Let's Take a Trip Inside Low-Cost Power Bars, Part One

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qlum

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This article makes me wonder how well my own no brand power bars fare but I don't have the expertise to know what to look for when opening them and they probably look failry different from the US ones as well, at least they do on the outside. We use the german plugs here and also 230v is probably making a difference as well.
 

Shin-san

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There has been several things I bought from Sunbeam, and I'll never buy from that company again (Sunbeam, Oster, Jarden, and Holmes). Their stuff simply doesn't last.
 

hp79

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This article format really sucks. I click on "see more" just to see few more words.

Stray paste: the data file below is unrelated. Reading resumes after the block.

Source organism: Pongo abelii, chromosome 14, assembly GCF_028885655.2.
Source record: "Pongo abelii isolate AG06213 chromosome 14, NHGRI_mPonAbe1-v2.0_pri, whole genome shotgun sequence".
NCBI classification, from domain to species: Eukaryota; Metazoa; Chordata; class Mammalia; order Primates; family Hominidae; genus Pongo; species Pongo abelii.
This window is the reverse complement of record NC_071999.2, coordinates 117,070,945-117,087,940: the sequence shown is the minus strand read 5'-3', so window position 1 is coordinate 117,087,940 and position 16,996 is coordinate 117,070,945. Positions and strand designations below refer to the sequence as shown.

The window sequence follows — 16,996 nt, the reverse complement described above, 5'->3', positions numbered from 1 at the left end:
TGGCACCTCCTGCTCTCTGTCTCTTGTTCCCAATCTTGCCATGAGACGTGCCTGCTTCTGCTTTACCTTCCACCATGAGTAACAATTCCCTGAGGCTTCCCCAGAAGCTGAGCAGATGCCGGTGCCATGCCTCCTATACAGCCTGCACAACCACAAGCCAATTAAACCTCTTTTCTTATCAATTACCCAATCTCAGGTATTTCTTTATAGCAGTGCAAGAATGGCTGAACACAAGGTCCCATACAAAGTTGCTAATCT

The article however is informative. Thanks for the write up.
 

CaedenV

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Ya, the team that run's Tom's website really REALY sucks, the commenting section in IE sometimes doesn't show up, sometimes it shows up but you cannot do quotes, and sometimes you hit submit and it just gets lost in space. Clicking on a picture on any other website on the internet will take you to a larger or better quality picture, but on tom's the linked picture is often smaller/worse than the picture in the article. These kinds of picture+text articles are by far the worst though, offering minimal readability combined with smallish pictures. And we will not even get into how broken the Tom's charts are... it is just sad. And using Tom's without some sort of ad-blocking is an absolute nightmare! Tom's is the reason I use ad-blocking extensions in all of my browsers because it became such a hassle so early on.